The TV program “Game Change” that just aired a few days ago got me thinking about the power of attachment in all our lives, “from cradle to grave,” as John Bowlby stated fifty years or so ago.
“Game Change” recalls the events during the 2008 presidential campaign during which Sarah Palin, the then Governor of Alaska, was selected as John McCain’s vice-presidential running mate.
Leaving aside all political comments, as well as attempting to diagnose Ms. Palin, which are not at all the intent of this blog, I would like to use the opportunity of this program to emphasize the importance of attachment as a powerful and effective affect regulator.
Throughout the program viewers are watching the gradual unraveling of a person as Sarah Palin is being transformed from a mother and the governor of a state typically away from the limelight into a symbol designed to represent a large part of the American population’s goals and aspirations.
However, when Ms. Palin was exposed to difficulties the extent of which she had not anticipated, she began to experience anxiety and fear. At those times, when we are scared and anxious, not only Sarah Palin, but all of us tend to seek comfort and reassurance in those people whom we trust and love. Ms. Palin, when facing huge challenges, felt lost as her familiar surroundings, her family and all the people whom she knew and who knew her, were not physically or emotionally available to her. Throughout the program she asks to run a polling in Alaska to ascertain if her ratings are still high there. These are attempts, on her part, to stay connected which was was known and familiar to her, thus safe. On several occasions she asks for her children. She often looks lonely, scared and isolated.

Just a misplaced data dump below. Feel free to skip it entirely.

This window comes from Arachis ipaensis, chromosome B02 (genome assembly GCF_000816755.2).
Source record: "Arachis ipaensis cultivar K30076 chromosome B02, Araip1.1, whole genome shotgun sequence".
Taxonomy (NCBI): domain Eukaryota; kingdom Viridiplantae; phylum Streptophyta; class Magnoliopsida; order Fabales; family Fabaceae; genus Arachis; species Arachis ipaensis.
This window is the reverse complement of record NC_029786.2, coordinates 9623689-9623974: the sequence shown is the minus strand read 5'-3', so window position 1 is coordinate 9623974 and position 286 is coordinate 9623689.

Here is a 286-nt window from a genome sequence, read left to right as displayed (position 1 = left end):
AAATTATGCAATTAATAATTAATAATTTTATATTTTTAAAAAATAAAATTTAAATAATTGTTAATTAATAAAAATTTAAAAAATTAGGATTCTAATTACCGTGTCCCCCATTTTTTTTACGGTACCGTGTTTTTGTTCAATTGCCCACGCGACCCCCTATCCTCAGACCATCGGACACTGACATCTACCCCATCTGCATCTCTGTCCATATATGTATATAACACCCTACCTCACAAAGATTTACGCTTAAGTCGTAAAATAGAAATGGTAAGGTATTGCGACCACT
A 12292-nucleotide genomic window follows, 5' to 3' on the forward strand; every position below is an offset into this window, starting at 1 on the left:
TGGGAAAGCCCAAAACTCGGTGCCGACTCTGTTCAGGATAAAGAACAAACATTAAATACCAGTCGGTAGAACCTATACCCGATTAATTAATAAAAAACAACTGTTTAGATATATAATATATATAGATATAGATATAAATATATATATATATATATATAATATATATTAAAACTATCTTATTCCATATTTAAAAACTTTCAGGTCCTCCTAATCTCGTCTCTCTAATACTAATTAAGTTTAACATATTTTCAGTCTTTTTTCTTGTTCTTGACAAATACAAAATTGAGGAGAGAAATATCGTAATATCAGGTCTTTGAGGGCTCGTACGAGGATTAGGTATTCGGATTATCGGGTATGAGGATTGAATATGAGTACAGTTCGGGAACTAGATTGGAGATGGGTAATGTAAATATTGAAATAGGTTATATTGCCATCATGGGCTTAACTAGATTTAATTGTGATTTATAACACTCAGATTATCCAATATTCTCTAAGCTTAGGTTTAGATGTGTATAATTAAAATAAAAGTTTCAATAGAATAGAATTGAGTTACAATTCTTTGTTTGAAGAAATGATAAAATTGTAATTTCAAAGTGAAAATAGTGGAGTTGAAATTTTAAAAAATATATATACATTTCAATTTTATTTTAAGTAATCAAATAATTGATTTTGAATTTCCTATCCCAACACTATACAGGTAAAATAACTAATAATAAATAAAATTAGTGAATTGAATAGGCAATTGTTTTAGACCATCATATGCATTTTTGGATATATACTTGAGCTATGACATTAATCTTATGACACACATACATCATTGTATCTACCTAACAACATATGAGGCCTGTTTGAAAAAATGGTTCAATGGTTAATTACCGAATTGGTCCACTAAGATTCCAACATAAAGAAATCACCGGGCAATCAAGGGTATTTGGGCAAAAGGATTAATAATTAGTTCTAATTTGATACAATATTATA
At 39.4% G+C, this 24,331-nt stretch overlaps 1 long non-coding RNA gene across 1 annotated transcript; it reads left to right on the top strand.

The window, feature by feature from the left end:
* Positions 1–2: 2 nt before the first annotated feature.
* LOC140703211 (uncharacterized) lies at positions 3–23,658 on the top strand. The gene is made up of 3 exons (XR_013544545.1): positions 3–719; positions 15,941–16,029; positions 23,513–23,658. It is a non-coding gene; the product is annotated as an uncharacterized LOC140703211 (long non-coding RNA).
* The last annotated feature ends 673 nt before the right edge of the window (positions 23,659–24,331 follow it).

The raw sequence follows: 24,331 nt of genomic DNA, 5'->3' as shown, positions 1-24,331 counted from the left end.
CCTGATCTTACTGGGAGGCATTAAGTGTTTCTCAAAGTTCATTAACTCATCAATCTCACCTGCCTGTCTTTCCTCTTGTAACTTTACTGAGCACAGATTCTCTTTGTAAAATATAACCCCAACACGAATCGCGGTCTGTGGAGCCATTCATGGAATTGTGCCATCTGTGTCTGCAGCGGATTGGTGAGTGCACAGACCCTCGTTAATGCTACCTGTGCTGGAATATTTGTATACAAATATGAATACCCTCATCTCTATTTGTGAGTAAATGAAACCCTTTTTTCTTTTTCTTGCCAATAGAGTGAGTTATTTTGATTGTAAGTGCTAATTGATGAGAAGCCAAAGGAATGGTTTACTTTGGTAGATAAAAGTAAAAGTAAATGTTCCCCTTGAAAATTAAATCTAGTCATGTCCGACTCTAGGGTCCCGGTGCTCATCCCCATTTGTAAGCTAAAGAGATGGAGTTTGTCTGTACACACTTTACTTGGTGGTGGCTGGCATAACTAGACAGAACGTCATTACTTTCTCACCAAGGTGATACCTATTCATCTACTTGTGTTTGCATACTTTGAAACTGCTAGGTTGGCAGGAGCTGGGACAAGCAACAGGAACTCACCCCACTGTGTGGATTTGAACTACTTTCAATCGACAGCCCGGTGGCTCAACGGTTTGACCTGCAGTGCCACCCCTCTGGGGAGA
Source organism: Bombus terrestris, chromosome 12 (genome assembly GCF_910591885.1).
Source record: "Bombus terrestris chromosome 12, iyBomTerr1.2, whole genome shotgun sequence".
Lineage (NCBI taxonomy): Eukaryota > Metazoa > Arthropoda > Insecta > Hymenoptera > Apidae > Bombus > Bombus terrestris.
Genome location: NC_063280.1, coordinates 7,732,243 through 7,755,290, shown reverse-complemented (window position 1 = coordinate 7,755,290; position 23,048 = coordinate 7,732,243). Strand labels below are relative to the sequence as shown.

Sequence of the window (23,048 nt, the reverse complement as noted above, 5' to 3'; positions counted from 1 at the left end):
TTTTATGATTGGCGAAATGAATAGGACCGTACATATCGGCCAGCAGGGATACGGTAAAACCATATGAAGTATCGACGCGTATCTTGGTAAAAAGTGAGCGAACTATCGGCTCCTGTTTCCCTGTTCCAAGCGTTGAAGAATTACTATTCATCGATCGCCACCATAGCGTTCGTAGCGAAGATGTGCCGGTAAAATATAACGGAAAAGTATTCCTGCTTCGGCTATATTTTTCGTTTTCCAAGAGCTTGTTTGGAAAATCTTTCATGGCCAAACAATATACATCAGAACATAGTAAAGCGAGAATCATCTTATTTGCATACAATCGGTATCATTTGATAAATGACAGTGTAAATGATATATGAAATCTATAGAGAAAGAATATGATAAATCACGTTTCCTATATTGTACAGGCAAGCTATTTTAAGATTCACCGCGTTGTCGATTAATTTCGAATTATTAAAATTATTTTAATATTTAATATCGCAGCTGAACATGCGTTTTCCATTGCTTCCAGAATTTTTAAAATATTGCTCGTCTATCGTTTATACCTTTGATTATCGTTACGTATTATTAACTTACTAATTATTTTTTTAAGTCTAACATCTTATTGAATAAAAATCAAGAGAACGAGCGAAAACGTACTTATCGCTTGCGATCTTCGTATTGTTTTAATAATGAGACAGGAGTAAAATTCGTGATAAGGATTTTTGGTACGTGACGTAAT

The emotions expressed by Ms. Palin could be felt by all of us. We all, in fact, function much better when we feel there is someone we trust and love who is behind us; who has our best interests at heart and who has our back. This awareness makes us feel stronger. It comforts us to know that, in case of need, we can reach out and a trusted person will make him/herself available to us.
Recent studies on the effects of trauma indicate that it is not only the kind of trauma we are exposed to that determines our reactions to it, but it is GOING THROUGH IT ALONE!
Attachment figures – like a family member, a partner, a close friend – help us manage our emotions, so these won’t get out of control and overwhelm us. An attachment figure can soothe, reassure, support, encourage and just be present at a difficult or challenging time, making the whole difference between being alone and scared and feeling supported and loved.
Do you have someone you trust who is emotionally and physically present and available in your life? If you do, consider yourself lucky, and make sure you treasure and value this person.